This leads to the possibility that Peder Pedersen was in fact Ingrid’s real father, and not Taffy Williams. This seems unlikely, given that Williams had offered, with conditions, to raise the child – unless Julia had lied to him to protect her friend, Margaret. Then, who had told Ingrid that Peder was her biological father? Indeed a web of ifs and buts that will probably never be resolved!
After unexpected finding out the truth in the 1980s, Julia Baird resisted looking for Ingrid out of respect for the Pedersens and Lennons, but did manage to speak to her by phone once Ingrid’s mother had died, and she had gone public. On 8th December 2000, a blue plaque was unveiled on the front of Mendips, John’s childhood home at 251 Menlove Avenue. Many members of the Lennon family attended the ceremony, and unexpectedly found that Ingrid had turned up as a member of the general public. According to Julia:

My cousin, Stanley Parkes, pointed out to me that Ingrid was hovering outside the house. We spoke to her and I walked up the road with her for a few minutes to talk. After the ceremony there was a reception at Liverpool Town Hall and I asked her to go with us. The cars were waiting and we had to go, but Ingrid and her companion didn’t come and sadly we haven’t seen her since”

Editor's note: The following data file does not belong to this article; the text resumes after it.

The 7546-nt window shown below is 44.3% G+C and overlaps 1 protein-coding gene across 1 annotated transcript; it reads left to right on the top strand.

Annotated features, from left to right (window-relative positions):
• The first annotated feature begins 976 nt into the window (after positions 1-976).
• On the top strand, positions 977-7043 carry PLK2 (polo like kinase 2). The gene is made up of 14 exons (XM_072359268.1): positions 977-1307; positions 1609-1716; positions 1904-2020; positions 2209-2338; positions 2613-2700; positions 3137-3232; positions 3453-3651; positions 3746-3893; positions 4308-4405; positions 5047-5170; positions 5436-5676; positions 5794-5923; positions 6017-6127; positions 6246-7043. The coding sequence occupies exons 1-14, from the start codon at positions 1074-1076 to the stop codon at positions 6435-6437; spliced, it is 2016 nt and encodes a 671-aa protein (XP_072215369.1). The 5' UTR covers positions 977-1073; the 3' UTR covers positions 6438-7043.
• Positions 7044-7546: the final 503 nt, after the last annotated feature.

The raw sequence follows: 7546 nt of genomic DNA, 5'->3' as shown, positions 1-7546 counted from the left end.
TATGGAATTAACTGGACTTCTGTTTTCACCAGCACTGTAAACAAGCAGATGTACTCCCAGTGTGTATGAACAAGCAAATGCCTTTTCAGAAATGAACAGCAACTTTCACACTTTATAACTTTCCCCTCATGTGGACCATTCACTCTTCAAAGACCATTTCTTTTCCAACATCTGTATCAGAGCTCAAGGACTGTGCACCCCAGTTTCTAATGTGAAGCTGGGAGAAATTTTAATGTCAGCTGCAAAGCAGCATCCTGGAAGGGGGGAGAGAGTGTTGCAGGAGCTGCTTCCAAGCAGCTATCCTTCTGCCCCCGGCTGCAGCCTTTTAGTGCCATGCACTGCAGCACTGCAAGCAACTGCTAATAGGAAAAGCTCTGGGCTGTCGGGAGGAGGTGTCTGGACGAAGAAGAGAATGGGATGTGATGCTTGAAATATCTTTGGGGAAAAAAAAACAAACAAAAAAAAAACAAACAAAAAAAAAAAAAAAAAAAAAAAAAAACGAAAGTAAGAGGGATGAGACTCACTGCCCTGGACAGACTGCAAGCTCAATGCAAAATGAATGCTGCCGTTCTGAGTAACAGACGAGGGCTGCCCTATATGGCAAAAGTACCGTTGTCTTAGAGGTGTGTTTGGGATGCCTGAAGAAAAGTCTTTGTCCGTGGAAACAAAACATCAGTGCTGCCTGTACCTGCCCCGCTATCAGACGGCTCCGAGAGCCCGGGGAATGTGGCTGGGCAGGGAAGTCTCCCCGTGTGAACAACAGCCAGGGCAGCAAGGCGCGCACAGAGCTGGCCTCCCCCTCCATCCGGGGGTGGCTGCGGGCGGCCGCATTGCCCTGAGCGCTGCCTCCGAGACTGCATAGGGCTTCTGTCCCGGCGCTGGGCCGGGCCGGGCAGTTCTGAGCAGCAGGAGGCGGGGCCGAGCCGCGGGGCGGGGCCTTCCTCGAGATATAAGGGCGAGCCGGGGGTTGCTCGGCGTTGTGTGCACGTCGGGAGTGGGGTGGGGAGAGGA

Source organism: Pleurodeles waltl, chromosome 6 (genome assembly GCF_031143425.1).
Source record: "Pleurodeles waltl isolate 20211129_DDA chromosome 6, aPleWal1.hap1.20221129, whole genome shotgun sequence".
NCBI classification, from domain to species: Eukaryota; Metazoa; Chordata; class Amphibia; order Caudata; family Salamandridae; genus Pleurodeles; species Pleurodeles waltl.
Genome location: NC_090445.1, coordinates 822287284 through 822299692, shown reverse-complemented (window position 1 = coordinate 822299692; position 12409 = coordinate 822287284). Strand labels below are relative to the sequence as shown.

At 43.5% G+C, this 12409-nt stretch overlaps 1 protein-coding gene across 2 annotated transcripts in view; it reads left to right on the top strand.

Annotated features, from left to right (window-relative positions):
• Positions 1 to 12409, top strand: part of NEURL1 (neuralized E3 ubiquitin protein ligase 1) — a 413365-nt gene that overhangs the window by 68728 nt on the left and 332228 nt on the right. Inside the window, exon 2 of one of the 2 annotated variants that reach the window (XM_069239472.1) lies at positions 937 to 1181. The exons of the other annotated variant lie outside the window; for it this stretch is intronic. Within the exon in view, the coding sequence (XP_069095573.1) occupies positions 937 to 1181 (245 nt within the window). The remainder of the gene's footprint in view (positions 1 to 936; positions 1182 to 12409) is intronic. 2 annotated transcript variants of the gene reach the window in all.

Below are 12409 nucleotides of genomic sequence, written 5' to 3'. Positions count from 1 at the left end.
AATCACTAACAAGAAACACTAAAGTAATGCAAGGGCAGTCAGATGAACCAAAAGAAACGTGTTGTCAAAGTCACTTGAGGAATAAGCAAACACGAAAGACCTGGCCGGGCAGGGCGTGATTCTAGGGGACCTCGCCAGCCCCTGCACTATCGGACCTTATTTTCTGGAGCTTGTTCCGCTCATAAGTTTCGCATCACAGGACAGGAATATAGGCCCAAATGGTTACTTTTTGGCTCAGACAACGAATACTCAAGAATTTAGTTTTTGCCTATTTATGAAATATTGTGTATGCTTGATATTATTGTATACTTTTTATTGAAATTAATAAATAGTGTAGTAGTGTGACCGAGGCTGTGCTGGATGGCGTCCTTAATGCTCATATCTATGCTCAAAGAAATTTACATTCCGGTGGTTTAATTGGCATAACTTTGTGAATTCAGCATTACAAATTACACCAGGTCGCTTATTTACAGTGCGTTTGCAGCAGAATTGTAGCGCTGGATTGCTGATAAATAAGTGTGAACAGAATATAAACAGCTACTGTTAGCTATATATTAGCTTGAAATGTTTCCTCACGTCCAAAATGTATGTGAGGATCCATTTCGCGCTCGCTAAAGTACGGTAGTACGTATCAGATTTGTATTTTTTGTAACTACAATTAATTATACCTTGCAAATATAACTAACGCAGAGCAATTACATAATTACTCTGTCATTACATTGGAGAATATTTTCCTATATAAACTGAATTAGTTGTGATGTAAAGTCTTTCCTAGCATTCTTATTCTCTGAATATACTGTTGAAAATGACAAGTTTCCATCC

Ingrid had spoken to the press in 1998 with the sole purpose, according to her, of contacting Yoko Ono and her nephews, Julian and Sean. Yoko did call her and they met a couple of times: once in London and once in New York. Ingrid has since written a book about her life entitled ‘My brother’s name is John’. She explained:

“I didn’t do it for the money, I just wanted to make adoptive families understand that a child has the right to know its origins.”

Ingrid Pedersen eventually retired from her job in a hospital and retired to France where she said, “There are fewer ghosts.”

A more recent picture of Ingrid in France

© Copyright 2017 Philip Kirkland. No original part of this work may be reproduced in whole or in part in any manner without the permission of the copyright owner.